What is it?
HIV is the Human Immunodeficiency Virus that causes failure of part of the immune system. The immune system is important because it defends the body from infection and disease.
Acquired Immune Deficiency Syndrome (AIDS) refers to a range of specific illnesses that people with HIV may get when their immune system is badly damaged. These illnesses include infections and cancers.
The presence of HIV in the body is not an AIDS diagnosis. It is possible for people to have HIV for many years but show no symptoms that define AIDS.
How do you get it?
HIV is only infectious in blood, cum (semen), pre-cum, anal mucus, vaginal fluids and breast milk. A person can only become infected with HIV if one of these body fluids containing HIV gets into their body and passes into their bloodstream. For gay men, the main ways in which this occurs is through unprotected sex (fucking or being fucked without using condoms) or sharing injecting equipment.
If a HIV-positive person has an undetectable viral load, this means treatments have suppressed the levels of HIV (viral load) in their blood to ‘undetectable’ levels. A HIV-positive person with an undetectable viral load cannot pass on HIV.
For HIV negative men having another STI can cause inflammation in the site of infection or ulcers, which increase the chances of picking up HIV.
What are the symptoms or signs?
HIV seroconversion is the term used to describe the process when someone goes from being HIV negative to HIV positive. Shortly after being infected with HIV, a person may (but not always) undergo a seroconversion illness, a severe flu-like illness that will pass in a matter of weeks. Symptoms of this may include fever, rashes, a sore throat and swollen glands. After this time a person becomes HIV-positive as the immune system creates antibodies to fight the infection.
Symptoms of ongoing HIV infection may include unexplained diarrhoea, weight loss, recurrent rashes, fever or an AIDS-related illness. AIDS-related illnesses include illnesses like pneumonia, brain infections, skin cancers, and severe fungal infections.
The common test for HIV is an antibody blood test. Antibodies are the immune system’s response to infection. It can take between 2 weeks and 3 months for the body to produce antibodies. So if an antibody test is done during this window period it is likely to show up negative.
Can it be treated?
There is no vaccine or cure for HIV, and if left untreated the infection can cause serious illness and death. Treatment for HIV is currently provided by highly active anti-viral medications to prevent further damage to the immune system. These attack the virus at different points and stages in its lifecycle.
How can it be prevented?
The most effective way to prevent getting or passing on HIV is using condoms and water-based lube when fucking and clean equipment if injecting drugs.
For HIV negative men, giving oral sex (that is, sucking a dick) is considered low risk. Having cuts or sores in your mouth, having an STI in your throat or having had recent dental work increases the risk. During these times, using a condom, avoiding cum in your mouth or avoiding oral sex will reduce the risk.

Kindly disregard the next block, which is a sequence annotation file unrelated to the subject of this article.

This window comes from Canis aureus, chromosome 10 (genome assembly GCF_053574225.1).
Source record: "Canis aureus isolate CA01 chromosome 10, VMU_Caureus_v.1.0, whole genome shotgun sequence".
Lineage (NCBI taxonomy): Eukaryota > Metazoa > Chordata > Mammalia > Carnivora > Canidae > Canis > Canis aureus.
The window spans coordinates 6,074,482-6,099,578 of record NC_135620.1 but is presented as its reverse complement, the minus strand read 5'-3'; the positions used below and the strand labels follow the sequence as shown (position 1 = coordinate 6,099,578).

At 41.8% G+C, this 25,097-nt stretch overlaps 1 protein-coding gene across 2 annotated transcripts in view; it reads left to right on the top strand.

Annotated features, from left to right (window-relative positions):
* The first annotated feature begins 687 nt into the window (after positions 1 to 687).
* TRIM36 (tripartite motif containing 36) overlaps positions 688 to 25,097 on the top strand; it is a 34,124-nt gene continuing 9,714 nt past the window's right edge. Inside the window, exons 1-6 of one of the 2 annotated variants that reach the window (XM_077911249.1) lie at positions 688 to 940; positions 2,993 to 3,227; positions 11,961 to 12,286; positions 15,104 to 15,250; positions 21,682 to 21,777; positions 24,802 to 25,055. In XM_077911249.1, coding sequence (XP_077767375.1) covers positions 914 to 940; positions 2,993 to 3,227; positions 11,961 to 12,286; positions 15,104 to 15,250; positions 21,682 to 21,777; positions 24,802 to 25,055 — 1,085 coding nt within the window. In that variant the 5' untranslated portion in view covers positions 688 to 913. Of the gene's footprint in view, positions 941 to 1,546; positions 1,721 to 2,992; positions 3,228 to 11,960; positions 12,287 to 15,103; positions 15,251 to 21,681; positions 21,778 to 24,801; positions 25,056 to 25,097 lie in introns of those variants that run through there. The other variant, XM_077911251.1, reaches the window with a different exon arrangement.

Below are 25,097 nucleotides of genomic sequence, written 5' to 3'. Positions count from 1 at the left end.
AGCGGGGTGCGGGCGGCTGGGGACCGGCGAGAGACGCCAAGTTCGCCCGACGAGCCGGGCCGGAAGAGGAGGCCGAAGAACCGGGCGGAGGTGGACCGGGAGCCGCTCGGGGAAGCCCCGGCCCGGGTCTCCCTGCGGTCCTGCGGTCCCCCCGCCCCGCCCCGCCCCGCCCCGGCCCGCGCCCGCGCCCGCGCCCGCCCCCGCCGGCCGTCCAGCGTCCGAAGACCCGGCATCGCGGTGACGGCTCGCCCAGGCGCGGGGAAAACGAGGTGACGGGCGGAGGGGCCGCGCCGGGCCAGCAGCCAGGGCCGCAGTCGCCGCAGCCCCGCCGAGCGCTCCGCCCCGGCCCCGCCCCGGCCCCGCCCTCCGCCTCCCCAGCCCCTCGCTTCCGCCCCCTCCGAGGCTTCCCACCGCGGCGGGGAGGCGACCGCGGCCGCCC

For HIV positive guys, having an STI in your dick will increase the chances of passing on HIV when receiving oral sex. Getting tested regularly and not cumming in your partner’s mouth will reduce this risk.
Post-Exposure Prophylaxis (PEP)
If you think you may have been exposed to HIV you should consider getting PEP. If you think you may have exposed another person to HIV, let them know about PEP and where they can get it.
PEP is a 4 week course of anti-HIV drugs which may prevent HIV infection, provided the treatment is started as soon as possible after the potential exposure.
To be most effective, PEP should be started as soon as possible after exposure to HIV. If it is not started within 72 hours (3 days) it is not likely to work.
To get PEP, contact your local sexual health clinic or hospital emergency department.
Further information on PEP, including a list of clinics or hospitals can be found at www.getpep.info.
Pre-Exposure Prophylaxis (PrEP)
Pre-exposure prophylaxis (PrEP) refers to a drug taken daily over a sustained period to prevent HIV infection before exposure.
PrEP is different from PEP (post-exposure prophylaxis), which is a 28-day course of anti-HIV drugs taken after an exposure incident to prevent infection (see PEP above).
Truvada has been approved by Australia's Therapeutic Goods Administration (TGA) both for the treatment of people with HIV and for use as PrEP; however the drug has not yet been added to the Pharmaceutical Benefits Scheme (PBS - the schedule of medicines that are subsidised by the government so that consumers pay no more than $37.70 per script).
TGA approval means that any doctor can prescribe Truvada for PrEP, but until the drug is subsidised for this use through a PBS listing, individuals wanting to use PrEP must continue to access it through clinical trials or personal import of generic versions of the drug. It is possible for individuals to buy Truvada in Australia but it is expensive (approximately $10,000 for a year's supply).
For more information on PrEP, including how to access PrEP through clinical trials or personal importation, go here.